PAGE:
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Yang v. Woodford

June 5, 2009

XIONG NICK YANG, PETITIONER,
v.
JEANNE WOODFORD, RESPONDENT.



ORDER AND FINDINGS AND RECOMMENDATIONS

Petitioner is a California prisoner proceeding with an amended application for writ of habeas corpus under 28 U.S.C. § 2254. In addition, petitioner requests an evidentiary hearing on his claim of ineffective assistance of counsel. Petitioner was convicted in 2001 of multiple counts, including second degree and attempted murder, assault with a firearm and discharging a firearm. With sentence enhancements, he is serving a determinate term sentence of seven years and an indeterminate term sentence of 65-years-to-life.

Petitioner seeks relief on the grounds that: (1) two inapplicable 25-to-life enhancements were imposed on him; (2) the prosecutor discouraged co-defendants from testifying at his trial; (3) trial counsel rendered ineffective assistance of counsel by not objecting to the prosecutor's actions and in failing to press for the admission of co-defendant Judo Vang's statement to the police; (4) petitioner's sentence was based on a theory of liability dependent on facts not found by the jury; (5) the trial court imposed gang enhancements in violation of the plea bargain, and (6) petitioner was prejudiced by the cumulative wrongs in the foregoing. Upon careful consideration of the record and the applicable law, the undersigned will order that the request for an evidentiary hearing be denied and recommend that petitioner's application for habeas corpus relief be denied.

I. Factual And Procedural Background

On direct appeal, the California Court of Appeal summarized the facts presented at petitioner's trial as follows:

Prosecution Case-in-Chief

On April 23, 1998, at approximately 7:30 p.m., Nai Saechao, his wife Muey Saetern, and Lai Saechao went to a park to play basketball. Nai drove his car with Lai in the front passenger seat and Muey in the rear seat. When Nai stopped his car at the park, a Toyota Camry and a Honda Civic parked as to prevent Nai's car from moving.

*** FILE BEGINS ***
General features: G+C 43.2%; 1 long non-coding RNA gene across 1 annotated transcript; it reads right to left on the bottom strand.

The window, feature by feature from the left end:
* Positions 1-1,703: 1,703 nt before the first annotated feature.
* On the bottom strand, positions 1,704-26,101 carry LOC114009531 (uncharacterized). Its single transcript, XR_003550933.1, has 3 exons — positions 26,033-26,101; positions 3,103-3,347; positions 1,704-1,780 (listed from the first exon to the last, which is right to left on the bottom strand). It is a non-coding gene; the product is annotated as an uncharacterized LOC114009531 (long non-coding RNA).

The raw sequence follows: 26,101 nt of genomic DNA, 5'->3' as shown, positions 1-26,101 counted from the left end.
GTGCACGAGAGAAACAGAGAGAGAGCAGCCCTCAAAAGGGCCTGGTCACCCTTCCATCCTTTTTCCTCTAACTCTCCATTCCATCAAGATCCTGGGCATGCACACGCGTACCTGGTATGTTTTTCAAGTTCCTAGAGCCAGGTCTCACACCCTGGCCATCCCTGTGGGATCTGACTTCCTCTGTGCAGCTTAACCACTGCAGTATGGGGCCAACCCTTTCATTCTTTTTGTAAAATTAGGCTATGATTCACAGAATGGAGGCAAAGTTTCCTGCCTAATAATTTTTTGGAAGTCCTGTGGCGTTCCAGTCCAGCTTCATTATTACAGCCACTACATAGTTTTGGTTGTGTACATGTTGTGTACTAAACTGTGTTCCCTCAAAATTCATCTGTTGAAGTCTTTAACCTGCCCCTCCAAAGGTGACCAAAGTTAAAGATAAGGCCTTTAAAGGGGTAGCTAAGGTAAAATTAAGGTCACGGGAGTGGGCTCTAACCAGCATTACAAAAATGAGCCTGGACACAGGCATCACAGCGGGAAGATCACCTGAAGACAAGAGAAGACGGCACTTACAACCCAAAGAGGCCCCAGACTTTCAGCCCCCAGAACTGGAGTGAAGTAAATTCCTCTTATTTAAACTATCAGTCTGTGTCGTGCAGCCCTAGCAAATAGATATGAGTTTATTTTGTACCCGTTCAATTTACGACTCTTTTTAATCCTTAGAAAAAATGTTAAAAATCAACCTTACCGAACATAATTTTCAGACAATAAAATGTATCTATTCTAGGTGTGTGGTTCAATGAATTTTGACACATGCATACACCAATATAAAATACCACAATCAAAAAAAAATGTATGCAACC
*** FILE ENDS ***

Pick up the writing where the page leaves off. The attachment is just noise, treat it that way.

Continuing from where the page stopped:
The Camry and the Civic contained Hmong gang members from two related street gangs: Tiny Little Rascals and Masters of Destruction (MOD).

Defendant was driving the Camry. He had four passengers: Mong Cha in the right front seat, Chi Vang in the left rear seat, Pheng Vang in the middle rear seat, and Judo Vang in the right rear seat. Tou Vue was driving the Civic. Cha Vue was in the right front seat. Benjamin Xiong and an unidentified person were in the rear seats.

As Lai Saechao got out of Nai Saechao's car, defendant got out of the Camry and asked Lai about his gang affiliation. Lai responded that he was not a member of any gang. For about 20 seconds, defendant and Mong Cha continued to ask Lai what gang he was affiliated with. Lai heard someone state, "this is MOD," and then heard a gun click. Xiong saw defendant holding a chrome handgun. According to Xiong, defendant pointed the gun into Nai Saechao's car and fired several shots.

When Lai Saechao heard the hand gun click, he began to run from the area. As he fled, he was shot once in the back and fell to the ground. All the shots sounded like they had come from the same weapon.

Muey Saetern did not see who fired the shots. When the shooting commenced, she put her head down and ultimately was shot once in the left foot.

After the shooting, defendant reentered the Camry and drove away. As he drove, he handed the handgun to Mong Cha, who sat with the weapon on his lap. The other weapon, a silver handgun, was next to Mong Cha.

Nai Saechao suffered five gunshot wounds, one of which was fatal. Defense Case Defendant testified on his own behalf. He admitted being present at the park on the night of the shooting and admitted possessing a handgun, but he denied firing any of the shots.